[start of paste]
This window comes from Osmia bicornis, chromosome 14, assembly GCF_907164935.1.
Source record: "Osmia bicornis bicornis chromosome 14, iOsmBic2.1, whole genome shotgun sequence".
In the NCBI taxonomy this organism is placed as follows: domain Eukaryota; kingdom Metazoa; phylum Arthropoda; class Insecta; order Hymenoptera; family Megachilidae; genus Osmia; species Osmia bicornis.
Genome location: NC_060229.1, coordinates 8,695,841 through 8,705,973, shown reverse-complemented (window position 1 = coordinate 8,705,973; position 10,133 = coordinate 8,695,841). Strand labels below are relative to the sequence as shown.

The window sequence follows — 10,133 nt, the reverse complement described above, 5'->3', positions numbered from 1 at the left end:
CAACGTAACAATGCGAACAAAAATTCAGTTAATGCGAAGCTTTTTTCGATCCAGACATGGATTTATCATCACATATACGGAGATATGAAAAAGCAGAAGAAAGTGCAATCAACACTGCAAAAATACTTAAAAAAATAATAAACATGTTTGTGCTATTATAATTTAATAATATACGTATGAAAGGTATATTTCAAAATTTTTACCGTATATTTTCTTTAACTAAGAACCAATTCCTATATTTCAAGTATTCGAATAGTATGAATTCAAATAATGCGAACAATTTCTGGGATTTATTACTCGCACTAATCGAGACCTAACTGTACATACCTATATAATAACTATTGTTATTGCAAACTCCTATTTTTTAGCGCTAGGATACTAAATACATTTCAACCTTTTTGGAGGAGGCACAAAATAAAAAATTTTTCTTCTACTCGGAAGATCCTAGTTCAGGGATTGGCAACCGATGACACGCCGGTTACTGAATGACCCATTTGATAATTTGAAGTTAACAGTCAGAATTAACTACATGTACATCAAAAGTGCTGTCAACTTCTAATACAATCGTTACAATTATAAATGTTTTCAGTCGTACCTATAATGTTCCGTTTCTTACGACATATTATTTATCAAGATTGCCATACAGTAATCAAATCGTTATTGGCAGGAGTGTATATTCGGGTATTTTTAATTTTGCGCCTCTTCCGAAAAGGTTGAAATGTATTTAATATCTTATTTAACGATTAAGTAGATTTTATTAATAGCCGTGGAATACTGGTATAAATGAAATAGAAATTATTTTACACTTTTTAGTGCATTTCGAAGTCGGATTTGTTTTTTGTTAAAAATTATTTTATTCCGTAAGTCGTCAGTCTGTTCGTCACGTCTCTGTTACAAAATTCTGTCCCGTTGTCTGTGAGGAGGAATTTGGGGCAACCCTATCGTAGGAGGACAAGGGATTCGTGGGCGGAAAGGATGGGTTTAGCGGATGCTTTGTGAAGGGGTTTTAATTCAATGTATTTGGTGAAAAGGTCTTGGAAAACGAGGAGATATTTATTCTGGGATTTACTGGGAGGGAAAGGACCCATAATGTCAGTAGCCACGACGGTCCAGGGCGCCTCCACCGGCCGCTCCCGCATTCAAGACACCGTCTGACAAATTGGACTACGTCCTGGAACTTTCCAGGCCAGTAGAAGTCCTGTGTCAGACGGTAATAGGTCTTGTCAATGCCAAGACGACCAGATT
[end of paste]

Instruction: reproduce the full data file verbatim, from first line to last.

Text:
This window comes from Osmia bicornis, chromosome 14, assembly GCF_907164935.1.
Source record: "Osmia bicornis bicornis chromosome 14, iOsmBic2.1, whole genome shotgun sequence".
In the NCBI taxonomy this organism is placed as follows: domain Eukaryota; kingdom Metazoa; phylum Arthropoda; class Insecta; order Hymenoptera; family Megachilidae; genus Osmia; species Osmia bicornis.
Genome location: NC_060229.1, coordinates 8,695,841 through 8,705,973, shown reverse-complemented (window position 1 = coordinate 8,705,973; position 10,133 = coordinate 8,695,841). Strand labels below are relative to the sequence as shown.

The window sequence follows — 10,133 nt, the reverse complement described above, 5'->3', positions numbered from 1 at the left end:
CAACGTAACAATGCGAACAAAAATTCAGTTAATGCGAAGCTTTTTTCGATCCAGACATGGATTTATCATCACATATACGGAGATATGAAAAAGCAGAAGAAAGTGCAATCAACACTGCAAAAATACTTAAAAAAATAATAAACATGTTTGTGCTATTATAATTTAATAATATACGTATGAAAGGTATATTTCAAAATTTTTACCGTATATTTTCTTTAACTAAGAACCAATTCCTATATTTCAAGTATTCGAATAGTATGAATTCAAATAATGCGAACAATTTCTGGGATTTATTACTCGCACTAATCGAGACCTAACTGTACATACCTATATAATAACTATTGTTATTGCAAACTCCTATTTTTTAGCGCTAGGATACTAAATACATTTCAACCTTTTTGGAGGAGGCACAAAATAAAAAATTTTTCTTCTACTCGGAAGATCCTAGTTCAGGGATTGGCAACCGATGACACGCCGGTTACTGAATGACCCATTTGATAATTTGAAGTTAACAGTCAGAATTAACTACATGTACATCAAAAGTGCTGTCAACTTCTAATACAATCGTTACAATTATAAATGTTTTCAGTCGTACCTATAATGTTCCGTTTCTTACGACATATTATTTATCAAGATTGCCATACAGTAATCAAATCGTTATTGGCAGGAGTGTATATTCGGGTATTTTTAATTTTGCGCCTCTTCCGAAAAGGTTGAAATGTATTTAATATCTTATTTAACGATTAAGTAGATTTTATTAATAGCCGTGGAATACTGGTATAAATGAAATAGAAATTATTTTACACTTTTTAGTGCATTTCGAAGTCGGATTTGTTTTTTGTTAAAAATTATTTTATTCCGTAAGTCGTCAGTCTGTTCGTCACGTCTCTGTTACAAAATTCTGTCCCGTTGTCTGTGAGGAGGAATTTGGGGCAACCCTATCGTAGGAGGACAAGGGATTCGTGGGCGGAAAGGATGGGTTTAGCGGATGCTTTGTGAAGGGGTTTTAATTCAATGTATTTGGTGAAAAGGTCTTGGAAAACGAGGAGATATTTATTCTGGGATTTACTGGGAGGGAAAGGACCCATAATGTCAGTAGCCACGACGGTCCAGGGCGCCTCCACCGGCCGCTCCCGCATTCAAGACACCGTCTGACAAATTGGACTACGTCCTGGAACTTTCCAGGCCAGTAGAAGTCCTGTGTCAGACGGTAATAGGTCTTGTCAATGCCAAGACGACCAGATT